A Breath of Fresh Air in the Construction and Building Industry

A Steinbeis project brings together startups and established enterprises in the construction industry

Forward-thinking startups meet traditional players in the construction industry – a combination offering plenty of potential, as demonstrated by the GROUNDBREAKERS initiative. Launched by the Steinbeis Center for Innovation and Entrepreneurship, the aim of this initiative is to act as a startup incubator across two sectors: construction technology () and property technology (proptech).

Turning the goals of the GROUNDBREAKERS initiative into actions: As part of the 2022 Solar Decathlon competition, students from the HFT Stuttgart merged the materials of major construction companies with ground-breaking concepts to add new features to an existing building at the University of Applied Sciences. Their idea won first prize in the Building Technology & Building Physics category. © HFT Stuttgart


The construction industry continues to grow and currently processes more than 70% of all raw materials mined in Germany. Extracting natural resources can have a major impact on the environment. It thus plays a significant part in global warming.[1] As much as 38% of global carbon emissions are attributable to buildings (through both their use and their construction).[2] To achieve the UN’s climate goals, it’s therefore crucial that we not only rethink the processes of construction and the building industry, but also how materials are used. It’s also key to ensure innovative ideas are quickly integrated into existing processes.

GROUNDBREAKERS – paving the way for startups

One startup that has come up with a novel idea in this area is alcemy. Founded in 2018, alcemy is committed to decarbonizing the concrete value chain, since the concrete industry alone accounts for roughly 8% of global CO2 emissions.[3] Its aim is for greater volumes of clinker-efficient cement and recycled concrete to enter mass use. The high levels of carbon emissions caused by concrete are attributable to its traditional clinker content. Substituting clinker with low-carbon materials fundamentally changes the material properties of concrete.

To produce materials that are nonetheless as stable as conventional concrete, alcemy has developed an AI-controlled system that ensures the composition of this building material is both precise and uniform. This has already made it possible to process five million tons of cement, resulting in a carbon footprint reduction of over 80,000 tons.

But how does a startup like alcemy reach out to seasoned and established partners in the construction and building industry? This is where GROUNDBREAKERS, an initiative launched by the Steinbeis Transfer Center for Innovation and Entrepreneurship, comes in. Its aim is to bring the two sets of stakeholders together to make it possible for ideas to be tested and implemented even more quickly. “Companies in the construction and building industry don’t exactly have a reputation for being flexible or quick. This is mainly due to the multifaceted nature of the challenges they face, tight regulation, the complexity of raw material supply chains, and the chronic shortage of skilled workers,” says Steinbeis entrepreneur Professor Dr. Patrick Planing. It’s precisely here that the agility of startups comes in. They are not yet ruled by administrative structures and are flexible enough to adapt systems to new requirements. This is best achieved by joining forces with experienced partners that are keen to open up to innovations and new ideas in the fields of contech and proptech. The Steinbeis GROUNDBREAKERS project thus provides access to audacious ideas, resources, and know-how. At the same time, it enables large and medium-sized companies to link up to innovation and sustainability.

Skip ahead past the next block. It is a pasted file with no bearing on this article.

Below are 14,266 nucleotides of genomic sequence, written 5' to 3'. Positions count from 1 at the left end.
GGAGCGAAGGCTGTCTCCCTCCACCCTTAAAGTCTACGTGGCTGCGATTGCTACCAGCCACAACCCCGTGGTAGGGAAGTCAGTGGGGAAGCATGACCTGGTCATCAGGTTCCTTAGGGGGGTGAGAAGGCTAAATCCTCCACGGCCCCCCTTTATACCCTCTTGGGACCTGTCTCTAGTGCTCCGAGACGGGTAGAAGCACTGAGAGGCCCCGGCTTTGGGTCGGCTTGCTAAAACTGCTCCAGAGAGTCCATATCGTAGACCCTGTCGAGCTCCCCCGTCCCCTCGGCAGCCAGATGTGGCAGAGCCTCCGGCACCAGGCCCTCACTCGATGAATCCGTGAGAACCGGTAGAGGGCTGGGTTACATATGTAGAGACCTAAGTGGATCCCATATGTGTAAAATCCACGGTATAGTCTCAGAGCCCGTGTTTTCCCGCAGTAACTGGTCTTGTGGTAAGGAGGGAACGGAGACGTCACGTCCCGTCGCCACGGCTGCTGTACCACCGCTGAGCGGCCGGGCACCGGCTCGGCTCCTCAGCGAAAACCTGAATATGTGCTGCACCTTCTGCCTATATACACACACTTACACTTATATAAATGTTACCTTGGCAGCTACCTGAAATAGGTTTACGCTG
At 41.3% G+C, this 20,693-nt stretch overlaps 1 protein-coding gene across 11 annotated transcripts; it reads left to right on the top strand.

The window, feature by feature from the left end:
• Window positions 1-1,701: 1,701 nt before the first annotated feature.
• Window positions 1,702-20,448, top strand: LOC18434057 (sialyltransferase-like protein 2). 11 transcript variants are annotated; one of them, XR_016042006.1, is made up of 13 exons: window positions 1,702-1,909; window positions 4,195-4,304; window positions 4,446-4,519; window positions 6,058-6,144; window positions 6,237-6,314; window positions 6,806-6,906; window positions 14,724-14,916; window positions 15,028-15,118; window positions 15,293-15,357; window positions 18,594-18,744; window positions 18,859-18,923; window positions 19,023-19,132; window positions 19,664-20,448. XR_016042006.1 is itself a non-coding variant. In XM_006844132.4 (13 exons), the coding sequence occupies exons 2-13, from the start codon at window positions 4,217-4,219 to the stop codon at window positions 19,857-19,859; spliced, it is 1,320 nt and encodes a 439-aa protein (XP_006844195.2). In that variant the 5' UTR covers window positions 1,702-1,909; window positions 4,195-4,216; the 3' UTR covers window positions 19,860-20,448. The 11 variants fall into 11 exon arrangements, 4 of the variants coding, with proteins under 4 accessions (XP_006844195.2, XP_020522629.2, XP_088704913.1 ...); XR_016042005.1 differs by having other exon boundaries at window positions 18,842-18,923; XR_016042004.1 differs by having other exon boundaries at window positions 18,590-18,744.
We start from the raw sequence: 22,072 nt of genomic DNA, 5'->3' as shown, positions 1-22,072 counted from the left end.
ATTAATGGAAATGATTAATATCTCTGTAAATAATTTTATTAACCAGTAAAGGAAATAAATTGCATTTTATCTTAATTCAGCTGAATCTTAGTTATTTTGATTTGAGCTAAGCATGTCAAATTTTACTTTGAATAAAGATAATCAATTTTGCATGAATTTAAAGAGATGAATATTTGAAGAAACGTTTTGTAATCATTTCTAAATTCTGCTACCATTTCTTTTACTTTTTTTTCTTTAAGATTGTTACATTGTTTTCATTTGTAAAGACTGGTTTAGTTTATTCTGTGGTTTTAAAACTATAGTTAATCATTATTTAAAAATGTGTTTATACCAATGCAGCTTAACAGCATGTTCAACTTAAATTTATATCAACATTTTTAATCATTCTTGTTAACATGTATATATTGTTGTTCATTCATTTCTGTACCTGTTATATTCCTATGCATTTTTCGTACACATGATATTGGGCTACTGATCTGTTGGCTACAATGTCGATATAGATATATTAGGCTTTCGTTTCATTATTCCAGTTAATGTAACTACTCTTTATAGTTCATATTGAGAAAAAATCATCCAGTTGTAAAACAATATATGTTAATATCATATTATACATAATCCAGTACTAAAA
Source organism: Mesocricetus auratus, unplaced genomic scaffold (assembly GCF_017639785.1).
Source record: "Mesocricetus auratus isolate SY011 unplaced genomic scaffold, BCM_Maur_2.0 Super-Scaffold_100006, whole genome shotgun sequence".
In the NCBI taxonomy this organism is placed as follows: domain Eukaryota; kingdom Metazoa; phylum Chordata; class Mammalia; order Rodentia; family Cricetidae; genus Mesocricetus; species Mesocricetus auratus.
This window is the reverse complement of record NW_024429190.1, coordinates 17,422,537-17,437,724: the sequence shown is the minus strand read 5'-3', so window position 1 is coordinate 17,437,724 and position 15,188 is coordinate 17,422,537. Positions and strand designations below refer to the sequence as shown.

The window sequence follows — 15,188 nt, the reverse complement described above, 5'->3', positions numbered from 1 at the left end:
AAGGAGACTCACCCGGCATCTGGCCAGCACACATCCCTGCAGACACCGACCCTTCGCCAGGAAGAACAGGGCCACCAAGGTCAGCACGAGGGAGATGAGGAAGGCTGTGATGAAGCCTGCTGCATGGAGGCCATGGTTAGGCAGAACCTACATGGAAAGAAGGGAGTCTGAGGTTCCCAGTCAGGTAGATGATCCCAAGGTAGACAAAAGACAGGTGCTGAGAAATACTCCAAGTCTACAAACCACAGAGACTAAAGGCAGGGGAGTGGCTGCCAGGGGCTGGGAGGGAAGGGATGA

“But also, startups derive benefit from networking with one another, as well as the access they gain to the research expertise offered by universities,” explains Patrick Planing, whose Steinbeis Enterprise is based at the HFT Stuttgart, where he also lectures in business psychology. “The HFT’s focus on building physics, architecture, and computer science makes it the ideal partner. Among other things, we provide support to startups like alcemy conducting research into new and sustainable building materials.”

The role played by Stuttgart as a hotspot for the construction and building industry

As a location, Stuttgart offers many advantages to the Steinbeis Transfer Center for Innovation and Entrepreneurship – as well as the work being carried out for the GROUNDBREAKERS project. Known as the “city of architects,” Stuttgart is home to a variety of leading companies and research institutes in the construction and building sector. It also offers three renowned training institutions in the field of construction and architecture: the University of Stuttgart, the Stuttgart State Academy of Art and Design (ABK Stuttgart), and the HFT, which is a University of Applied of Sciences. Events taking place in the state capital, such as the International Building Exhibition in 2027 (IBA’27), are also an ideal breeding ground for harnessing innovative concepts. Such events are also an opportunity for the region to establish itself as a hotspot for proptech and contech startups.



Prof. Dr. Patrick Planing (author)
Steinbeis Entrepreneur
Steinbeis Transfer Center Innovation and Entrepreneurship (Stuttgart)

Christine Kraus (author)
Communication and Coaching
PLAN G | Start-up Center of the HFT Stuttgart (Stuttgart)

Matthias Schöttler (author)
Innovation manager and startup coach
HFT Stuttgart (Stuttgart)

[1] https://www.bmuv.de/jugend/wissen/details/nachhaltigkeit-in-der-baubranche-eine-grossbaustelle-1
[2] https://www.quarks.de/umwelt/darum-brauchen-wir-eine-bauwende/
[3] https://www.handelsblatt.com/unternehmen/energie/klimaschutz-klimakiller-beton-so-will-die-deutsche-zementindustrie-co2-neutral-werden-/26652040.html